Stalingrad : Hitler's Biggest Gamble
Beginning with the background to Stalingrad, the book shows how initially the Germans made progress against the city's defenders, but failed to break them. By 14 October 1942 the German Army was ready to make its third, final assault on the Soviet 62nd Army. Hitler issued an order halting all other offensive operations on the Eastern Front: Stalingrad was to be the battle that determined whether the Germans could maintain their position in the East. Victory would give Germany access to natural resources, while defeat would demoralise the Wehrmacht.
With first-hand accounts from both sides, vivid photographs, and specially commissioned maps of the combat zones, Stalingrad is a comprehensive examination of the decisive failure of the German assault that ultimately decided the course of the war in the East.
- Hardback | 192 pages
- 190 x 246mm
- 14 Feb 2020
- Amber Books Ltd
- London, United Kingdom
- 132 photos, artworks and maps; 132 Illustrations, unspecified
Other books in this series
01 Apr 2010
06 Sep 2016
Table of contents
An overview of Operation Barbarossa and the invasion of the USSR in 1941, with the failure to capture Moscow leading Hitler to decide on securing the Caucasus's oil in 1942. Stalingrad becomes an objective to secure the German flank.
2. Operation Blue
Progress in the summer is good, and the Germans reach Stalingrad by September.
3. The Assault Begins
The first assault goes well, but the Sixth Army realise that it will be a struggle to capture the city. The Sixth Army's commander Von Paulus launches an all-out effort to capture the city before winter.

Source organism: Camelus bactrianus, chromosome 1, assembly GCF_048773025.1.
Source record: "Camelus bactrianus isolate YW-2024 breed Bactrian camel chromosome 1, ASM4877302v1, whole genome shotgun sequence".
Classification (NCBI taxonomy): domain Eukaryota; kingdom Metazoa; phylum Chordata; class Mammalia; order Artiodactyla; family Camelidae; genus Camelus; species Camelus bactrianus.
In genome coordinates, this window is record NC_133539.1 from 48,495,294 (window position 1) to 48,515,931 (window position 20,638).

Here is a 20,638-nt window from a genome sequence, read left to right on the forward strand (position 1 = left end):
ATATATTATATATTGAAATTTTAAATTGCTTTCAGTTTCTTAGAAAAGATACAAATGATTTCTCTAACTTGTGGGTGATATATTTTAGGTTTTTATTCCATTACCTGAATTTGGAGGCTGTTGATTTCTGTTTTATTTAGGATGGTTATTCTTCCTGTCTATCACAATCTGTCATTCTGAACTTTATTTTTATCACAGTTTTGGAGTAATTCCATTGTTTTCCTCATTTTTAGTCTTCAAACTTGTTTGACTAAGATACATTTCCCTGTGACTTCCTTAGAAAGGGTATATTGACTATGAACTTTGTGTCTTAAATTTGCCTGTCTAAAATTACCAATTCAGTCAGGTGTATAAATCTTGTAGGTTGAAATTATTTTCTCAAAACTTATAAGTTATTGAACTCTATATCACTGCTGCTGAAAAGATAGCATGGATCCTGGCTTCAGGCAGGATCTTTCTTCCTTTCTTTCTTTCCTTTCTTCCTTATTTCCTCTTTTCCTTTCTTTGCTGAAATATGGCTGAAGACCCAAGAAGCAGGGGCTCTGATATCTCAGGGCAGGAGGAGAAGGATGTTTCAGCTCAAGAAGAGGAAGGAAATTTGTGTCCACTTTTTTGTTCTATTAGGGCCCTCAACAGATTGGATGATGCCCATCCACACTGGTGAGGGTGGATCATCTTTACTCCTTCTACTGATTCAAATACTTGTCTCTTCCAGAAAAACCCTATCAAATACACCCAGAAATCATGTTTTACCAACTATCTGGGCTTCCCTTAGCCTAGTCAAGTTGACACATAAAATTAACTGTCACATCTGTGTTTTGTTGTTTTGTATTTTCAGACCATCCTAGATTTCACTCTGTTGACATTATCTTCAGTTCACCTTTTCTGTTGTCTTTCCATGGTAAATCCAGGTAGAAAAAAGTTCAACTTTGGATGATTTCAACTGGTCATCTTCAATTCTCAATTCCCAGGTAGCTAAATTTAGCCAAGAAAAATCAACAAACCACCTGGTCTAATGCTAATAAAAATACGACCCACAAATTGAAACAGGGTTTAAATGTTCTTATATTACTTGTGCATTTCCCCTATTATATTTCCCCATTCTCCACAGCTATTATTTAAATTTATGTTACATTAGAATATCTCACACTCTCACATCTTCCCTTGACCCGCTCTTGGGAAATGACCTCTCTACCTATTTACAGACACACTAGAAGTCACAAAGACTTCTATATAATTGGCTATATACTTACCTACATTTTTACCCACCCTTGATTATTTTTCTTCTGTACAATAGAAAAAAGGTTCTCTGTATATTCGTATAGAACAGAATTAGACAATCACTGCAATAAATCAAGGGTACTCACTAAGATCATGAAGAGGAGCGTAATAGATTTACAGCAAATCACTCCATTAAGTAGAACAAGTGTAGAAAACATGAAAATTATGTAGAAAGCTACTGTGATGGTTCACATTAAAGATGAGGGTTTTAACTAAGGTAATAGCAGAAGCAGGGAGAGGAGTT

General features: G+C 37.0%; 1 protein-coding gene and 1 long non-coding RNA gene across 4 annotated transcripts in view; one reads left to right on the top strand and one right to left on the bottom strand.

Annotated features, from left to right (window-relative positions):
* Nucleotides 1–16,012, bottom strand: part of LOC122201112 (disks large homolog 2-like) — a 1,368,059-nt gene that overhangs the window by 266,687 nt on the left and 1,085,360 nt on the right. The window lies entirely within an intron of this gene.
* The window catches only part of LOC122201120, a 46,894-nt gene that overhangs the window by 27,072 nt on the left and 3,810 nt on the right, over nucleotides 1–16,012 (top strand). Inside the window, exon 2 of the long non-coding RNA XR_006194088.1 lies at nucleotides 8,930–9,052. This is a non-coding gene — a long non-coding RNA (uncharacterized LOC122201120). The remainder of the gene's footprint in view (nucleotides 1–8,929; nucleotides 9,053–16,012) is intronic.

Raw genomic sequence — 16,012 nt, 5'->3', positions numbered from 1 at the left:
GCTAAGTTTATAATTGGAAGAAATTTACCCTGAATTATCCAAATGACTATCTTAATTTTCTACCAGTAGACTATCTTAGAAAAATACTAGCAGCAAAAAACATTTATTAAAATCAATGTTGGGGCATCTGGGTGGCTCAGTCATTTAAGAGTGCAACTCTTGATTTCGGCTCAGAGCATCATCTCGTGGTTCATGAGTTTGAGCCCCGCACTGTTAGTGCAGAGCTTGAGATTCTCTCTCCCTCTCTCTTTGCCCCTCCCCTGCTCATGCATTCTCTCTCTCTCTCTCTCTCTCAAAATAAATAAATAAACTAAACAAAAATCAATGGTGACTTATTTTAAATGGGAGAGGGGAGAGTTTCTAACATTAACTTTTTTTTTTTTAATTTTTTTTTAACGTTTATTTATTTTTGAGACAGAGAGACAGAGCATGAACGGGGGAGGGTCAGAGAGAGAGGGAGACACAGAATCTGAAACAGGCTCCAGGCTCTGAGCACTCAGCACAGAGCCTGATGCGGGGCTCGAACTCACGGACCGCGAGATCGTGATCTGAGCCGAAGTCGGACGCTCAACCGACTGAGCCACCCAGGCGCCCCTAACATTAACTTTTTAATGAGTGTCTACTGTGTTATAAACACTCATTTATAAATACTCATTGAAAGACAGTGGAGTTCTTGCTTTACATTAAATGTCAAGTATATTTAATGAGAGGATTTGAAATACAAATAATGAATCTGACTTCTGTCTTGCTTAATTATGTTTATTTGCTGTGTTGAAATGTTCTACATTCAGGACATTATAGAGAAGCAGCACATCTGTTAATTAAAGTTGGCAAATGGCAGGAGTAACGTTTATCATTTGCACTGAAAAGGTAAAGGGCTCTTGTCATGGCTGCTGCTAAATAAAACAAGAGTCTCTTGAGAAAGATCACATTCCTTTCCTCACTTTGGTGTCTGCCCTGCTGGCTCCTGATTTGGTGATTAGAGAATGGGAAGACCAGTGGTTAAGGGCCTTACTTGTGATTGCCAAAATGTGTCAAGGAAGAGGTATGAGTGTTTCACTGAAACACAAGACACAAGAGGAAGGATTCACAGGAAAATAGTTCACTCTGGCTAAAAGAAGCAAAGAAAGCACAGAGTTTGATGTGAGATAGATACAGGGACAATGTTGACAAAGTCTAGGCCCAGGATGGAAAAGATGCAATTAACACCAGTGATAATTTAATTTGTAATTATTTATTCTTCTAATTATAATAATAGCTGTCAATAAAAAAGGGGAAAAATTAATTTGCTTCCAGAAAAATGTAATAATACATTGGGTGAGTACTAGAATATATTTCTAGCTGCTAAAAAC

4. The Final Effort
Initially the attack goes well. The Soviet 62nd Army is split in two and the left bank of the Volga reached. The second assault makes less ground.
5. Hard Fighting
In the middle of October, the Germans launch their crucial third assault, but the attack begins to lose its momentum. By the end of October the attack has petered out, and the Sixth Army has lost its final chance of capturing the city before the onset of winter.
In the freezing winter, the German divisions become exhausted by the constant hand-to-hand fighting in the city. The Soviet 62nd Army retains a foothold on the western bank of the Volga.
The failure of the attack, followed soon after by the encirclement of the city by a massive Soviet counter-attack, dooms the Sixth Army. Defeat at Stalingrad leads to a demoralisation of the Wehrmacht and, although the Germans attack again the following summer, they have lost the initiative in the war.
About Will Fowler